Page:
Plant Fungal Endosymbionts Alter Host-Parasite Relationships Between Generalist Herbivores (Lepidoptera: Noctuidae) and An Entomopathogenic Nematode
Perennial ryegrass (Lolium perenne L.) and tall fescue (Festuca arundinacea Schreb.) contain symbiotic fungi (Neotyphodium spp.) that provide several ecological advantages to host plants: enhanced resistance to drought, disease, and insect herbivory. The resistance to insect herbivory is the result of fungus-produced alkaloids that are toxic to most herbivores. However, black cutworm, Agrotis ipsilon, is a generalist herbivore that is able to feed and develop on endophytic perennial ryegrass. As some insects can use plant secondary compounds to defend themselves against predators, I hypothesized that the cutworms fed on endophytic grasses would exhibit greater defense against a lethal endoparasitic nematode, Steinernema carpocapsae. To test this hypothesis, I developed a method to remove the fungal endophytes from the grass seed through a heat treatment. Laboratory experiments involving 4-5th instars support the hypothesis that A. ipsilon feeding on plants with high (>90%) incidence of endophyte are less susceptible to entomopathogenic nematodes than those feeding on plants with no or low incidence of endophyte. Field studies show decreased susceptibility to S. carpocapsae when larvae were confined to areas of endophytic grass (>75% infected). Early (2-3rd) instars were equally susceptible to nematode attack regardless of host plant. Endophytic grass fed to cutworm larvae did not influence nematode attachment behavior, or their ability to penetrate and successfully develop into adults. I examined the effects of ergot alkaloids that are produced by N. lolii such as, ergotamine, ergonovine, ergocryptine, ergocristine, and seed extract on nematode viability and infectivity. Ergonovine malate increased and ergocristine decreased the rates of nematode infectivity, whereas other treatments had no significant effect. I investigated the effects of ergocristine on Xenorhabdus nematophila, the symbiotic bacterium of S. carpocapsae. Bacterial growth and pathogenicity were significantly reduced when bacteria were grown in nutrient broth containing 200 ìg/ml concentration of ergocristine. Further research demonstrated that several fungal alkaloids, including ergocristine, persist in or are sequestered by black cutworm and another noctuid, the fall armyworm. I conclude that A. ipsilon developing on endophytic grasses may acquire some level of resistance against entomopathogenic nematodes. This resistance is mediated through the effects of alkaloids; thus our results underscore the ability of N. lolii to affect trophic interactions through the production of alkaloids.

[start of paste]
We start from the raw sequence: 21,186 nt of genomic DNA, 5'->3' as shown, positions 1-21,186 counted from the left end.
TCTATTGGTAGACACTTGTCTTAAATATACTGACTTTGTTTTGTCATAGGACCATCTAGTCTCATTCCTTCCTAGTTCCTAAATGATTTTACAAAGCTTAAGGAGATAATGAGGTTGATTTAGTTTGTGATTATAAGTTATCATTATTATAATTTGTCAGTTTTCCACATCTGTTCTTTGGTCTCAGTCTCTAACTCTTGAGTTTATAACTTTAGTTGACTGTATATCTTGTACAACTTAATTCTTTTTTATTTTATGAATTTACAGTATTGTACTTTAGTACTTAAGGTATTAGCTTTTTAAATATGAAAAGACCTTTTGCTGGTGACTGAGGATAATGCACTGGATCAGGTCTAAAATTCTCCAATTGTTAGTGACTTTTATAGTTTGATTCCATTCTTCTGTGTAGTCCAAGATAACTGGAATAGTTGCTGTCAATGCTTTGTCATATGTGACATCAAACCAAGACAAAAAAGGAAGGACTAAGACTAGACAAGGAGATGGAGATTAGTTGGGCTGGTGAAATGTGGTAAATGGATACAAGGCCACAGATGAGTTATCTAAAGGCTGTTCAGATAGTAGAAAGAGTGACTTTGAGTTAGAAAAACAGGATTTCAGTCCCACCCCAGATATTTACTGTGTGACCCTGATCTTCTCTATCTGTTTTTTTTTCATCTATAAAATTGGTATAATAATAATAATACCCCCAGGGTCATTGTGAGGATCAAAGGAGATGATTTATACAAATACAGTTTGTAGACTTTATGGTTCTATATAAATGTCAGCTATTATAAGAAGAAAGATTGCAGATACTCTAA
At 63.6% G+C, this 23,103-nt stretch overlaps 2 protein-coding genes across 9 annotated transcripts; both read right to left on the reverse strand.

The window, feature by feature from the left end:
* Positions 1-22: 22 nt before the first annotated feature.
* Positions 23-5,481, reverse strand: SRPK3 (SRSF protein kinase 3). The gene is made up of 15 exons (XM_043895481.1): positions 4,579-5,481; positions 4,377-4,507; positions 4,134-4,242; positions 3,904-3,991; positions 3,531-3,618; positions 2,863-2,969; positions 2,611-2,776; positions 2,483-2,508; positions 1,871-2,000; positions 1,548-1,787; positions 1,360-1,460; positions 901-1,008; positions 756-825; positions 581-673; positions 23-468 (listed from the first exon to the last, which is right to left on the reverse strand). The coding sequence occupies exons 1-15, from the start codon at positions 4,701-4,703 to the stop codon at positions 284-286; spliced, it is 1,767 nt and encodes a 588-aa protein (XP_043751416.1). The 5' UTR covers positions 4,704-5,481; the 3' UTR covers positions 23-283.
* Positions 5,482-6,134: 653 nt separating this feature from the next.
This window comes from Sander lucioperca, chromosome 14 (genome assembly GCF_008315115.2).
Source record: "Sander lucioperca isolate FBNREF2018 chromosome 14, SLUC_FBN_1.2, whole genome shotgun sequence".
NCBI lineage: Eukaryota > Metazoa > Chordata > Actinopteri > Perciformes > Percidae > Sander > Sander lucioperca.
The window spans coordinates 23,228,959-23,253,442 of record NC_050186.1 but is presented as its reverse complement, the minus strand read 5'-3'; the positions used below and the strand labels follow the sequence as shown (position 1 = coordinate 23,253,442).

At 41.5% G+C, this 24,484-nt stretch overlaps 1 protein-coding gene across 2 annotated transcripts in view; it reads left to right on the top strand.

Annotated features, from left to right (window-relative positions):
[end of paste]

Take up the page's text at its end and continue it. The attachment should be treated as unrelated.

School:The Ohio State University
School Location:USA - Ohio
Source Type:Master's Thesis
Keywords:agrotis ipsilon spodoptera frugiperda steinernema carpocapsae neotyphodium lolii alkaloids multi trophic interactions turfgrass entomopathogenic nematodes xenorhabdus nematophila perennial ryegrass sequester
Date of Publication:01/01/2003